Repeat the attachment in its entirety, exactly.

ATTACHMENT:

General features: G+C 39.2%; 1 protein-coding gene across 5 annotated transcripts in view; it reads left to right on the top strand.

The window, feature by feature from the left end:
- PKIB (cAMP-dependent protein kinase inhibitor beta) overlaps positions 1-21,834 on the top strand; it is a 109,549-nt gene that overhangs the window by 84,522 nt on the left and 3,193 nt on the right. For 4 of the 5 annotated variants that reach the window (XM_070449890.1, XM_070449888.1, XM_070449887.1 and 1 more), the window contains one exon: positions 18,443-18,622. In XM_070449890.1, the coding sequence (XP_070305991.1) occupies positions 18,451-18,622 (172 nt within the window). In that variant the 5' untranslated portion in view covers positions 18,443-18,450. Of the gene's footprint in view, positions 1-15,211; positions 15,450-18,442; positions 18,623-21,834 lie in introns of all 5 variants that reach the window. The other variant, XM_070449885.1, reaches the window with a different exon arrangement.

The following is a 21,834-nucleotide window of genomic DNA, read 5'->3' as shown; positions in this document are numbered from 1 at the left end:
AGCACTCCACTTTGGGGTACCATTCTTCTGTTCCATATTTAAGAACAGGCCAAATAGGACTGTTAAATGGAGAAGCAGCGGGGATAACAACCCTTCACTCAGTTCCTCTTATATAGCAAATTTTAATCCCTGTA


General features: G+C 39.2%; 1 protein-coding gene across 5 annotated transcripts in view; it reads left to right on the top strand.

The window, feature by feature from the left end:
- PKIB (cAMP-dependent protein kinase inhibitor beta) overlaps positions 1-21,834 on the top strand; it is a 109,549-nt gene that overhangs the window by 84,522 nt on the left and 3,193 nt on the right. For 4 of the 5 annotated variants that reach the window (XM_070449890.1, XM_070449888.1, XM_070449887.1 and 1 more), the window contains one exon: positions 18,443-18,622. In XM_070449890.1, the coding sequence (XP_070305991.1) occupies positions 18,451-18,622 (172 nt within the window). In that variant the 5' untranslated portion in view covers positions 18,443-18,450. Of the gene's footprint in view, positions 1-15,211; positions 15,450-18,442; positions 18,623-21,834 lie in introns of all 5 variants that reach the window. The other variant, XM_070449885.1, reaches the window with a different exon arrangement.

The following is a 21,834-nucleotide window of genomic DNA, read 5'->3' as shown; positions in this document are numbered from 1 at the left end:
AGCACTCCACTTTGGGGTACCATTCTTCTGTTCCATATTTAAGAACAGGCCAAATAGGACTGTTAAATGGAGAAGCAGCGGGGATAACAACCCTTCACTCAGTTCCTCTTATATAGCAAATTTTAATCCCTGTA